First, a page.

Search
  • Mark Ryan

A Funky New Ninth Circuit WOTUS Decision Plus One Other

I am not a criminal law expert, but the Lucero case below looks to be a potential game changer for some cases. The old five part-part test for CWA cases ((1) discharge (2) by a person (3) of a pollutant (4) from a pt source (5) to WOTUS) seems to have picked up a sixth element, (6) "to water." Do plaintiffs now need to show that "water" was present even if the water body is jurisdictional? If so, will discharges to dry ditches and ephemeral or intermittent streams without a permit now be OK? Or will courts in civil cases read the 502(6) reference "to water" the same as "WOTUS?" It's not clear, but I suspect this will ultimately be limited to criminal mens rea, and not be held to apply to civil CWA cases. But expect defendants to raise it.


The Acquest Transit case is a never-ending saga. I've lost count of how many court opinions that litigation has spawned. Whatever the ruling in the upcoming September trial, it will be appealed. The next generation of lawyers will be working that case.


United States v. Lucero, ___ F.3d ___, 2021 WL 821948 (9th Cir. 2021) (reversing district court criminal conviction for knowingly discharging fill material into wetland, held that the phrase “discharged into water” in the definition of “pollutant” is the mens rea element of a CWA criminal conviction and the reference to “waters of the United States” is the jurisdictional element; held that the government needed to prove that defendant knew he was discharging “a substance ‘into water.’”; jury instructions were faulty because they did not require a finding that defendant “had to know that the pollutant was discharged ‘into water.’”; rejected arguments that the terms, “water of the United State,” “wetlands” and “tributary” are unconstitutionally vague; the changes in the 2020 WOTUS rule apply prospectively, and do not help defendant where violations occurred in 2014; NOTE dissent)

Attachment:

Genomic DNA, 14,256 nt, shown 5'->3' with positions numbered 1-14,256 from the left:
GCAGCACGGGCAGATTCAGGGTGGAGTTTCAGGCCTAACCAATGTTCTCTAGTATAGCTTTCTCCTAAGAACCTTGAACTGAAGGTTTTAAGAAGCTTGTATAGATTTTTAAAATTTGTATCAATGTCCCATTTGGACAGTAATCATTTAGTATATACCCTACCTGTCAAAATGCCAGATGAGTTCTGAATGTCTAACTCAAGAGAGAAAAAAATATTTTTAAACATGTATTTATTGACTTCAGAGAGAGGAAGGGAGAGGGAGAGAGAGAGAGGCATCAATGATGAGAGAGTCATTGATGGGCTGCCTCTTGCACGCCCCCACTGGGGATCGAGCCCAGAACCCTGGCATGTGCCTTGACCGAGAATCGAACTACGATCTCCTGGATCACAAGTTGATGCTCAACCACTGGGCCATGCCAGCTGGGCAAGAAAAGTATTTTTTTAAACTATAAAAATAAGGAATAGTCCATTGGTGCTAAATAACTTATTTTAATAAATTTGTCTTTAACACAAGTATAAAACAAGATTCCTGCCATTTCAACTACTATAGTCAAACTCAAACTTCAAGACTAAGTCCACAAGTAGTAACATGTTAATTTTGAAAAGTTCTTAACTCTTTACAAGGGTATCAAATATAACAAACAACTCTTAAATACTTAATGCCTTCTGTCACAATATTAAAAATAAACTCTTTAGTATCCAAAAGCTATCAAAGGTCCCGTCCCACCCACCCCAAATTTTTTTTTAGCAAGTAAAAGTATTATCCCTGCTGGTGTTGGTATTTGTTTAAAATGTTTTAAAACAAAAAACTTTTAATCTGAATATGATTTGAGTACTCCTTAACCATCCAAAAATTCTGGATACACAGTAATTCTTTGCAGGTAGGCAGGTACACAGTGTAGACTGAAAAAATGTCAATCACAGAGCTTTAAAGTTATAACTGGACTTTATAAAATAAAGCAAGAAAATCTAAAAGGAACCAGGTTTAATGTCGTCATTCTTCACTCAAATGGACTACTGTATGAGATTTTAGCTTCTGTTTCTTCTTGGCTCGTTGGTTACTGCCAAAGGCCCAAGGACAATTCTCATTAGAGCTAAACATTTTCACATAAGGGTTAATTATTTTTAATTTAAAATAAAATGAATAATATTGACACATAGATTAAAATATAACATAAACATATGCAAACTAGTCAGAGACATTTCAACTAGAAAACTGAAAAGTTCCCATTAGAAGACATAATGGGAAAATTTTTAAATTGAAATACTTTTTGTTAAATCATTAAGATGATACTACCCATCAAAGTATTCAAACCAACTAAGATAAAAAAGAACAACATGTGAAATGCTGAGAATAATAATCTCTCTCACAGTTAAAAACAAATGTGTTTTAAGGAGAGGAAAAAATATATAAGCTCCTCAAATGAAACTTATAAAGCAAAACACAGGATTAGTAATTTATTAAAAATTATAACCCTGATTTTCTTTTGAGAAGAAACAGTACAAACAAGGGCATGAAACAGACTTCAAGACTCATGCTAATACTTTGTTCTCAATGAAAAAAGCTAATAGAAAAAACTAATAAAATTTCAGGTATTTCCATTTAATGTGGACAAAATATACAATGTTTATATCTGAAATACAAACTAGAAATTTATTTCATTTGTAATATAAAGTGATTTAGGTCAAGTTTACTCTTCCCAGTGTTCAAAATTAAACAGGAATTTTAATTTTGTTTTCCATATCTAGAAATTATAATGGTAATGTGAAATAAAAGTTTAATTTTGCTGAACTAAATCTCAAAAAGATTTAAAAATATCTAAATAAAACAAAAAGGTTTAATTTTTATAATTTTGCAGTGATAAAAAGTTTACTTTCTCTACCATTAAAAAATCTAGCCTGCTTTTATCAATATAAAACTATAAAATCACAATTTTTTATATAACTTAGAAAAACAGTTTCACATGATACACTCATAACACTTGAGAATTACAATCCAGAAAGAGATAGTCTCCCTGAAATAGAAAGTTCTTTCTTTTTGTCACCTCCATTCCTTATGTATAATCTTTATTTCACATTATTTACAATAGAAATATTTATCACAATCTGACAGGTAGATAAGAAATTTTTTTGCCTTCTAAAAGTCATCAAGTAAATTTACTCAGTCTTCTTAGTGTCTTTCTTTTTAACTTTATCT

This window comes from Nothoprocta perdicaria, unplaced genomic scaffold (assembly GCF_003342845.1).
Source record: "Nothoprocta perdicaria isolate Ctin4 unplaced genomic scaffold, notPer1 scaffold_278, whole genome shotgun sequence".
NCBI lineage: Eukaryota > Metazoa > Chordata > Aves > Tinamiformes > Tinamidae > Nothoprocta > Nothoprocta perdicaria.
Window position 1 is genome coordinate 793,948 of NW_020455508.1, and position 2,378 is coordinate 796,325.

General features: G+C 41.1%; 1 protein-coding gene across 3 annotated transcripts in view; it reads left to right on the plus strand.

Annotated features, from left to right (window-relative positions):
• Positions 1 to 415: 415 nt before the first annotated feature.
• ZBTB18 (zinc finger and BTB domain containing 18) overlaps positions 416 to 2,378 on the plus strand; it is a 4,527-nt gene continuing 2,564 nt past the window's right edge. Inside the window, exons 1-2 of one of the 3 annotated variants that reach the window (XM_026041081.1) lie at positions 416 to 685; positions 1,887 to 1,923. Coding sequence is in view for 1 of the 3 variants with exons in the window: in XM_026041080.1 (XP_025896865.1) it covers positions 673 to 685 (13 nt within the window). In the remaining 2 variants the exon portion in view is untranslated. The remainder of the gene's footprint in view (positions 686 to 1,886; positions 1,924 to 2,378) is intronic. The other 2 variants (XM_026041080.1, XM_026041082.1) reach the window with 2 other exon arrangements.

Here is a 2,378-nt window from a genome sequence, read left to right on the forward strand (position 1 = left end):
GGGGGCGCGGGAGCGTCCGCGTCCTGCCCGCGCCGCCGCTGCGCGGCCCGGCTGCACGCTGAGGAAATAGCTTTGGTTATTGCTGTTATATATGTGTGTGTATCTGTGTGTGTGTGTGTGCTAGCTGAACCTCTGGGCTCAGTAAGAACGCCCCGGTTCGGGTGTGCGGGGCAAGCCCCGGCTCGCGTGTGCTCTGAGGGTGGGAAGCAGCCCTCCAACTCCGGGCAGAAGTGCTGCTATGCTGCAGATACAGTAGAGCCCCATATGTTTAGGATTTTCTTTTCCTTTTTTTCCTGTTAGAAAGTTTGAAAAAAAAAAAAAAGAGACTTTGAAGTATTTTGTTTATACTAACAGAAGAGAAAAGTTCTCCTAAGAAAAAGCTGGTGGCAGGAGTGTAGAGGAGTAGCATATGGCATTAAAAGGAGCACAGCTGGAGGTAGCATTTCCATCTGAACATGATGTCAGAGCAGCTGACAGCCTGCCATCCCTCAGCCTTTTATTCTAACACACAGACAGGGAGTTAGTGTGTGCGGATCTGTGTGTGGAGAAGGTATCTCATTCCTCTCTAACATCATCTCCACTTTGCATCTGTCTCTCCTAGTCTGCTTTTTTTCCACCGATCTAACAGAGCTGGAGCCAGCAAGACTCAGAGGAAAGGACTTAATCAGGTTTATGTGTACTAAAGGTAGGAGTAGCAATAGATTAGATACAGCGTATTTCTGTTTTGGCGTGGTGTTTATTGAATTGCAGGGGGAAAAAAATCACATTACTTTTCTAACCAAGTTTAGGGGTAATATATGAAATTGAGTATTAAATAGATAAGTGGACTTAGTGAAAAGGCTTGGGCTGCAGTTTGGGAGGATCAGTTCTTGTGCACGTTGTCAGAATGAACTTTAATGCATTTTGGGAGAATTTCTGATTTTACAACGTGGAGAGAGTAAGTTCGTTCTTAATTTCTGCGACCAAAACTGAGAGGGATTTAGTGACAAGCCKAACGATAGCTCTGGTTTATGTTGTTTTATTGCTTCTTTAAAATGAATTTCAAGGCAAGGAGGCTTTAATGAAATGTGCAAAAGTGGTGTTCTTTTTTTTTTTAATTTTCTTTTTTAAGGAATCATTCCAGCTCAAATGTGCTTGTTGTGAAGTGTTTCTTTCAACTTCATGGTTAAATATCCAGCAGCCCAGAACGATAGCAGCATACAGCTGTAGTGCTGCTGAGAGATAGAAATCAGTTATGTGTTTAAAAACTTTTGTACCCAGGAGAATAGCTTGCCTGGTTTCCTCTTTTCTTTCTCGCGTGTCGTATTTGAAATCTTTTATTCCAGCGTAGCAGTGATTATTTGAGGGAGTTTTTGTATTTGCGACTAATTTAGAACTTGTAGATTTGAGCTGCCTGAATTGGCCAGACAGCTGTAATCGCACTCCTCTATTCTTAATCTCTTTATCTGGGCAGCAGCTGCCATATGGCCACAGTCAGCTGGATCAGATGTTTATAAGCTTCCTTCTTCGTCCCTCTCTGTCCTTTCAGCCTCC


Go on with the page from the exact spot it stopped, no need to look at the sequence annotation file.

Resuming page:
United States v. Acquest Transit LLC, 2021 WL 809984 (W.D.N.Y. 2021) (on motion to dismiss in wetlands enforcement case, held that EPA could rely on WOTUS rule in effect in 2007 when the alleged violations occurred and those rules allowed ditches to be used to create connection to WOTUS; 2020 WOTUS rule is prospective only; the case will be bifurcate into liability and penalty phases)

United States v Lucero
.doc
Download DOC • 1.96MB


If you would like to receive email notifications of new blogposts, go to the signup button above, leave your email, and you'll be alerted to updates.

64 views0 comments

Recent Posts

See All

New 2020 WOTUS Rule Challenge Filed

Two New Mexico tribes filed a new challenge to the 2020 WOTUS rule in the D. of New Mexico on March 29. This complaint sets itself apart from many of the others in that it asserts a failure to abide b

The CWA Blog is Retiring in June

Thirty-three years of practicing law is enough, and I'm retiring this year. Unfortunately, that also means the end of the CWA Blog. I've decided, after careful consideration, to send the Blog off into

Sackett Update

You will recall that the latest chapter of the long Sackett saga is that EPA filed a motion to dismiss the appeal as moot given that the old WOTUS rule, which is the basis of the Sackett challenge, is

© 2016 by Ryan & Kuehler PLLC.

  • Facebook Basic Black
  • LinkedIn Basic Black
  • Twitter Basic Black